Tech companies are pushing users to adopt two-factor authentication

Google has spent most of 10 years persuading users to add an extra layer of security verification to their accounts. Now it’s done to ask nicely.

The alphabet Inc.

The unit said it plans to automatically enroll 150 million Google accounts and 2 million YouTube accounts in its two-step verification program by the end of the year. Users will need to do more than just enter a password to log into their accounts. They will also need to enter a code sent via an app or text message, or plug in a physical security “key”. Users can unsubscribe if they wish.

Google will automatically enroll certain accounts in a two-step verification.



“We think these are table stakes now,” said Mark Risher, senior director of product management for Google’s Android operating system and former head of its security and identity teams. The company said it will register the rest of its accounts as quickly as possible starting in 2022, but declined to disclose how many accounts it has registered.

Companies like Google are pushing more account holders to use two-step verification, a variant of two-factor authentication or 2FA that is more commonly used. Passwords are no longer enough to secure accounts, they say, and hacked accounts can cost businesses time, money, and a lot of trouble.

Consumers, on the other hand, don’t seem to feel the imperative. While Google declined to say how many of its accounts currently have two-step verification, a company engineer in 2018 estimated the figure to be less than 10%.

Twitter Inc.

in July revealed that only 2.3% of its active accounts had activated 2FA in the second half of last year. Meta-platforms Inc.,

the company formerly known as Facebook Inc.,

declined to disclose the percentage of its accounts that have 2FA enabled, but said its Instagram and Facebook platforms have similar numbers.

According to digital security professionals, the reluctance to sign up for 2FA tends to stem from users’ misplaced trust in passwords, frustration or confusion during setup, or a simple laziness.

Many people also don’t recognize how their lack of security can affect others, said Jean Camp, director of the Center for Security and Privacy in Informatics, Computing and Engineering at Indiana University.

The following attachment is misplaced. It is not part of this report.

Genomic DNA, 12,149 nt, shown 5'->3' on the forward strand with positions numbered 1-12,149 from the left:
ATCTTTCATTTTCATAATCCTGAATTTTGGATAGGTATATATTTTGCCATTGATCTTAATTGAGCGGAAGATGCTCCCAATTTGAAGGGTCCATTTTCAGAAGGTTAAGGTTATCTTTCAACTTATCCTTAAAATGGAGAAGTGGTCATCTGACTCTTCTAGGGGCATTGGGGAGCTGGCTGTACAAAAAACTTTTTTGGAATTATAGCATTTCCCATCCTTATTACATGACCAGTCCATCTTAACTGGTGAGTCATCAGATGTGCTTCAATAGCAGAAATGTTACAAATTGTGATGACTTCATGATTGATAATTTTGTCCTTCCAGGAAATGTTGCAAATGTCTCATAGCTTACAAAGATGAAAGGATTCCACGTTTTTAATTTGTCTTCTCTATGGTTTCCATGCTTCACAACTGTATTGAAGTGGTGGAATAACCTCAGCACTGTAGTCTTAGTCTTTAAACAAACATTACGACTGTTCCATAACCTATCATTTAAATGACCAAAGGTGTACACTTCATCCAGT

Hackers only need access to one account to do a world of harm, such as accessing other accounts, sharing intimate information and photographs, and posing as the account holder to defraud the account. money from friends, family and colleagues, Professor Camp said.

Now, tech companies are gradually replacing a “it’s there if you want” strategy with mandates to enroll in 2FA or design techniques that strongly encourage it.

In 2018, Twitter began delivering pop-up messages inviting certain users, mostly with verified and election-related accounts, to configure the tool, five years after adding it as an option in settings. Twitter said it has evidence that prompts have increased adoption of 2FA, but declined to disclose how much. Inc.

Smart home company Ring announced last year that it was making 2FA mandatory for all users following criticism that customers’ home cameras could easily be viewed by others.

And last year, Meta began mandating 2FA for people who use its Business Manager tool to manage business pages and ad accounts. It also requires 2FA to sign up for a voluntary program that was first designed to protect political accounts ahead of the 2020 presidential election, and is now open to certain other high profile users. For regular users, the company said it is rolling out a prompt to configure 2FA in Facebook’s security control feature and is investing to make it easier and faster to activate.

Companies are also developing a variety of verification tools to make the process more user-friendly. These include multi-factor authentication applications, such as Google Authenticator and Authy, which require users to verify their identity by pressing a button or entering a code from another device, and keys to physical security that looks like USB keys and plugs into computers.

2FA systems that send verification codes via SMS are the most well-known to consumers, but are the most vulnerable to phishing attacks, according to security officials and academics.

Companies have been reluctant to mandate 2FA for fear of scaring people away.

More experience report

Setting up 2FA means adding steps to the registration process for a service, and “more people will complete registration flows if there are fewer steps,” said Tracy Chou, Founder and CEO of Block Party, an application designed to filter unwanted messages and mentions on social networks.

Block Party requires users to set up a second verification method when they register, although that may mean fewer people register in the first place, Ms. Chou acknowledged.

Even Google in 2018 said it wouldn’t impose a two-step verification over fears the additional hurdles would alienate users. The company has changed course for three reasons, according to Mr. Risher, the head of Google: 2FA systems are now easier to use and more familiar to consumers, the use of smartphones or second devices is high and Widespread attacks are much more prevalent. , visible and serious.

“Everyone, if they haven’t been hacked themselves, will have a close friend or family member who has been,” he said. “They now know the consequences, their imaginations have grown.”

Write to Katie Deighton at [email protected]

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